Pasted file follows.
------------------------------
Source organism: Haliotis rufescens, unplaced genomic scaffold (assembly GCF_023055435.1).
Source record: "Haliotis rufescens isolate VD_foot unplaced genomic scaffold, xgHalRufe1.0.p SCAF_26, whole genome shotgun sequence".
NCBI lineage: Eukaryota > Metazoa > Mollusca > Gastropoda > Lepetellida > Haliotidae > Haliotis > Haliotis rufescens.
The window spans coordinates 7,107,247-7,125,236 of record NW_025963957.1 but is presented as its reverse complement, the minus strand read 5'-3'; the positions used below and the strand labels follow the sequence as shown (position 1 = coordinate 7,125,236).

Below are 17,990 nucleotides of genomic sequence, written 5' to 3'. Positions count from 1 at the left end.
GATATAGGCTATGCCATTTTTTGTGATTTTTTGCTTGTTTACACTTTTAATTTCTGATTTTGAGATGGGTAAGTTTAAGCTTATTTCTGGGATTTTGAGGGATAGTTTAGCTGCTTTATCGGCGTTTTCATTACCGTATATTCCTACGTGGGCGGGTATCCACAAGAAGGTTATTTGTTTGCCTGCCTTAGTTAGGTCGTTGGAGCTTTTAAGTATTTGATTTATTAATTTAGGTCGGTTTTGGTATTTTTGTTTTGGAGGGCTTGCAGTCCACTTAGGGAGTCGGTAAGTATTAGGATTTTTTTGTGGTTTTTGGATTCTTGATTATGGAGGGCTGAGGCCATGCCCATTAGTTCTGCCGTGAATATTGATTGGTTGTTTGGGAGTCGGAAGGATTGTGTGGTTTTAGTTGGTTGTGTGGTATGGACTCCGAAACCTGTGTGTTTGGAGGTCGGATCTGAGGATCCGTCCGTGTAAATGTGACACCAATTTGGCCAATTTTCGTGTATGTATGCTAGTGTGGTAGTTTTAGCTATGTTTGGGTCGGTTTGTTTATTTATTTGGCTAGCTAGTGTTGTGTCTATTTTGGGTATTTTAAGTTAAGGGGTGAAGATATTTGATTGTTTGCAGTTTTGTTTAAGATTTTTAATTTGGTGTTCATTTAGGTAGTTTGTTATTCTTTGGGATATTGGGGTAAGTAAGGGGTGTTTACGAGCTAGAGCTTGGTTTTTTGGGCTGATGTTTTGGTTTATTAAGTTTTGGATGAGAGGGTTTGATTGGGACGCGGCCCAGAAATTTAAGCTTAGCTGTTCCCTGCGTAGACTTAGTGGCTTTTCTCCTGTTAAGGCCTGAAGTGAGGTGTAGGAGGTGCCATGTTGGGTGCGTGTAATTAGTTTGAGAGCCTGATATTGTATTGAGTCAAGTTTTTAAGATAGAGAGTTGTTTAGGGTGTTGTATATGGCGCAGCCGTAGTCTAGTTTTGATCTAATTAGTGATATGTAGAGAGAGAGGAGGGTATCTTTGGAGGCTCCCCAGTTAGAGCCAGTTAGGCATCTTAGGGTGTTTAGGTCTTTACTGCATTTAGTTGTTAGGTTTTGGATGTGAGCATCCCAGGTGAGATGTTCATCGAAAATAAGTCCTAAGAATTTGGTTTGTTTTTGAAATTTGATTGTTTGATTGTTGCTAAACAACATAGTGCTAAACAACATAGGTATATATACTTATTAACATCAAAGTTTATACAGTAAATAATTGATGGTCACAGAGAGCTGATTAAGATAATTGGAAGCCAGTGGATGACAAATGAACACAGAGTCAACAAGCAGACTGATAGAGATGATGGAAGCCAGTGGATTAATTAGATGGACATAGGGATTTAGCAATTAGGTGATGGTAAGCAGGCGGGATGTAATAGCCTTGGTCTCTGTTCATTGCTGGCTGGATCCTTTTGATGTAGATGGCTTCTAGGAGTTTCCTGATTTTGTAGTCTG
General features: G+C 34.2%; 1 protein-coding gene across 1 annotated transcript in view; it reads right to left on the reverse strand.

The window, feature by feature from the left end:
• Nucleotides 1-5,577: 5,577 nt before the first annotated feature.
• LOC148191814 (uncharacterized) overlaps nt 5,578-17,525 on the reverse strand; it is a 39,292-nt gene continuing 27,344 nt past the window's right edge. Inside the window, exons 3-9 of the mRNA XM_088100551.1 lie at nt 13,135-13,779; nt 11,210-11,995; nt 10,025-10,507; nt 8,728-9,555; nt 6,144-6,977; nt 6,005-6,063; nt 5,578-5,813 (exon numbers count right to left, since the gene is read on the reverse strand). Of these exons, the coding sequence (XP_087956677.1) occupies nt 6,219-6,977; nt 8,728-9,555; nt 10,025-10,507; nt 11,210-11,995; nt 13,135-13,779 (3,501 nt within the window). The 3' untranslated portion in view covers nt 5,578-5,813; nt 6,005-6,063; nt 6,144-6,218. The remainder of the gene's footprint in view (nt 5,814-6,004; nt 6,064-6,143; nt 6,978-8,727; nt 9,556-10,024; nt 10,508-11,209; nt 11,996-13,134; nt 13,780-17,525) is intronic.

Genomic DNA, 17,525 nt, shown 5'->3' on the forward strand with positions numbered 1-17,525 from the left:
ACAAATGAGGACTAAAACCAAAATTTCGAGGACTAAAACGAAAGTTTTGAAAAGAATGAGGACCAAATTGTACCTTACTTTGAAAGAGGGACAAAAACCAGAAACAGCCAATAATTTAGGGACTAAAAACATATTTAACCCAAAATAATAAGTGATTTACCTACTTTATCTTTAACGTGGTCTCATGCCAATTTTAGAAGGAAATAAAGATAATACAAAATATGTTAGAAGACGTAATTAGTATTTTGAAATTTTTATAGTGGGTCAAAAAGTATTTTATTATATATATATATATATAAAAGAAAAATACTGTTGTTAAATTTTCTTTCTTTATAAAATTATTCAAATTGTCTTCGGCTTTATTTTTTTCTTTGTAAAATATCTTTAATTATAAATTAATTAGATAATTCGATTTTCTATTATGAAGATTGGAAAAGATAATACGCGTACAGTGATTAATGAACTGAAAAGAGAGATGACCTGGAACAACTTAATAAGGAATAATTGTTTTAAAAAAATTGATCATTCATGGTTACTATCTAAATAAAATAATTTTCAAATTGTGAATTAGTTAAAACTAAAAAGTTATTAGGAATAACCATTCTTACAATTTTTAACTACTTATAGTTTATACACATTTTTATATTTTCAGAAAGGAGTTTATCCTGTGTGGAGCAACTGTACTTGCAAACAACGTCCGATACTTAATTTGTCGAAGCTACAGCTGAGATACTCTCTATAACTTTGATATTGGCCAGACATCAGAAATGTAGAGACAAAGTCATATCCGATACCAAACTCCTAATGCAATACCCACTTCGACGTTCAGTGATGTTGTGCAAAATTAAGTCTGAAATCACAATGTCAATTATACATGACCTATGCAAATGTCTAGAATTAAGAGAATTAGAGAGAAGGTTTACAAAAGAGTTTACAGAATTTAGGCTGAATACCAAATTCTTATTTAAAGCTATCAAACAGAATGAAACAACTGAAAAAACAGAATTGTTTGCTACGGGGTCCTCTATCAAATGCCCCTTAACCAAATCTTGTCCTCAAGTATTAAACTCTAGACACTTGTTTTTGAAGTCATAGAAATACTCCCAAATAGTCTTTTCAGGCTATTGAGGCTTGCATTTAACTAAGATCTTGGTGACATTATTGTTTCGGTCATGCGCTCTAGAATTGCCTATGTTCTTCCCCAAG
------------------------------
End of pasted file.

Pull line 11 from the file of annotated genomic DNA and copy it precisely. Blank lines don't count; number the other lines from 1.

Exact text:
Genomic DNA, 17,525 nt, shown 5'->3' on the forward strand with positions numbered 1-17,525 from the left: